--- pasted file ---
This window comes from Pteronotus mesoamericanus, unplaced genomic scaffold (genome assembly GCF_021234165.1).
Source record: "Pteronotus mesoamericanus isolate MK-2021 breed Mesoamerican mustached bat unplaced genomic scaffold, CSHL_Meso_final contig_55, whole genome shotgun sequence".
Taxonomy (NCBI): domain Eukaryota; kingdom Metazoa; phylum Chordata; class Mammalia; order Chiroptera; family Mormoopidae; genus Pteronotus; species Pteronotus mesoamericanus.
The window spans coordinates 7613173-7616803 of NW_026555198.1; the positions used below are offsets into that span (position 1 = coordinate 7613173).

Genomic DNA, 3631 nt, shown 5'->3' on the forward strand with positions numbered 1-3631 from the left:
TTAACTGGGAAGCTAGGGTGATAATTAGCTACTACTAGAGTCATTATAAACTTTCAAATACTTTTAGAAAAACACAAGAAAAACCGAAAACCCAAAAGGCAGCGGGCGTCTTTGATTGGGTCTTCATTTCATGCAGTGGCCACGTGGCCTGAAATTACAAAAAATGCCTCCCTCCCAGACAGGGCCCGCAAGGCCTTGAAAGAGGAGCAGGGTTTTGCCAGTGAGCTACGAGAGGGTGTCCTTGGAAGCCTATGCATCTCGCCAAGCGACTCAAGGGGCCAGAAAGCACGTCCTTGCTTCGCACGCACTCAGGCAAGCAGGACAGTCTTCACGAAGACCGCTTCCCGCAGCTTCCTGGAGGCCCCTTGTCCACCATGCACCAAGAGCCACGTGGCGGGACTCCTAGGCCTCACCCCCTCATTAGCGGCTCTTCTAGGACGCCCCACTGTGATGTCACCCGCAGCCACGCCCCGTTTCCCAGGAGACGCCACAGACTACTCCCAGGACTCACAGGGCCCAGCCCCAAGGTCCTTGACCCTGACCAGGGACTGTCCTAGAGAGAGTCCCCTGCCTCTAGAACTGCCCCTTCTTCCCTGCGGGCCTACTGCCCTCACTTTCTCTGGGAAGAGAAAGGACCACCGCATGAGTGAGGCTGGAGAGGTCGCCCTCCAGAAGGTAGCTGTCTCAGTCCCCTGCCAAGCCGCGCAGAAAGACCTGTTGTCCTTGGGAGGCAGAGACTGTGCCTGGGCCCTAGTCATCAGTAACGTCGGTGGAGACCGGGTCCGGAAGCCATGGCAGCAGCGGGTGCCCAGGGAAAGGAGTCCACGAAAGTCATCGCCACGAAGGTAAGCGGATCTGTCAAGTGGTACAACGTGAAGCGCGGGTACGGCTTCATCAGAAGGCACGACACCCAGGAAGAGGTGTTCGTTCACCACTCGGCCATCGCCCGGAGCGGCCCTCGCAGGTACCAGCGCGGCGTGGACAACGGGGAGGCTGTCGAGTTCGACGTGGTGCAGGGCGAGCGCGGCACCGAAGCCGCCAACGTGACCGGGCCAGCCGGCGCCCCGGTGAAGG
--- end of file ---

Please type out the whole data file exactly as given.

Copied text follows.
This window comes from Pteronotus mesoamericanus, unplaced genomic scaffold (genome assembly GCF_021234165.1).
Source record: "Pteronotus mesoamericanus isolate MK-2021 breed Mesoamerican mustached bat unplaced genomic scaffold, CSHL_Meso_final contig_55, whole genome shotgun sequence".
Taxonomy (NCBI): domain Eukaryota; kingdom Metazoa; phylum Chordata; class Mammalia; order Chiroptera; family Mormoopidae; genus Pteronotus; species Pteronotus mesoamericanus.
The window spans coordinates 7613173-7616803 of NW_026555198.1; the positions used below are offsets into that span (position 1 = coordinate 7613173).

Genomic DNA, 3631 nt, shown 5'->3' on the forward strand with positions numbered 1-3631 from the left:
TTAACTGGGAAGCTAGGGTGATAATTAGCTACTACTAGAGTCATTATAAACTTTCAAATACTTTTAGAAAAACACAAGAAAAACCGAAAACCCAAAAGGCAGCGGGCGTCTTTGATTGGGTCTTCATTTCATGCAGTGGCCACGTGGCCTGAAATTACAAAAAATGCCTCCCTCCCAGACAGGGCCCGCAAGGCCTTGAAAGAGGAGCAGGGTTTTGCCAGTGAGCTACGAGAGGGTGTCCTTGGAAGCCTATGCATCTCGCCAAGCGACTCAAGGGGCCAGAAAGCACGTCCTTGCTTCGCACGCACTCAGGCAAGCAGGACAGTCTTCACGAAGACCGCTTCCCGCAGCTTCCTGGAGGCCCCTTGTCCACCATGCACCAAGAGCCACGTGGCGGGACTCCTAGGCCTCACCCCCTCATTAGCGGCTCTTCTAGGACGCCCCACTGTGATGTCACCCGCAGCCACGCCCCGTTTCCCAGGAGACGCCACAGACTACTCCCAGGACTCACAGGGCCCAGCCCCAAGGTCCTTGACCCTGACCAGGGACTGTCCTAGAGAGAGTCCCCTGCCTCTAGAACTGCCCCTTCTTCCCTGCGGGCCTACTGCCCTCACTTTCTCTGGGAAGAGAAAGGACCACCGCATGAGTGAGGCTGGAGAGGTCGCCCTCCAGAAGGTAGCTGTCTCAGTCCCCTGCCAAGCCGCGCAGAAAGACCTGTTGTCCTTGGGAGGCAGAGACTGTGCCTGGGCCCTAGTCATCAGTAACGTCGGTGGAGACCGGGTCCGGAAGCCATGGCAGCAGCGGGTGCCCAGGGAAAGGAGTCCACGAAAGTCATCGCCACGAAGGTAAGCGGATCTGTCAAGTGGTACAACGTGAAGCGCGGGTACGGCTTCATCAGAAGGCACGACACCCAGGAAGAGGTGTTCGTTCACCACTCGGCCATCGCCCGGAGCGGCCCTCGCAGGTACCAGCGCGGCGTGGACAACGGGGAGGCTGTCGAGTTCGACGTGGTGCAGGGCGAGCGCGGCACCGAAGCCGCCAACGTGACCGGGCCAGCCGGCGCCCCGGTGAAGG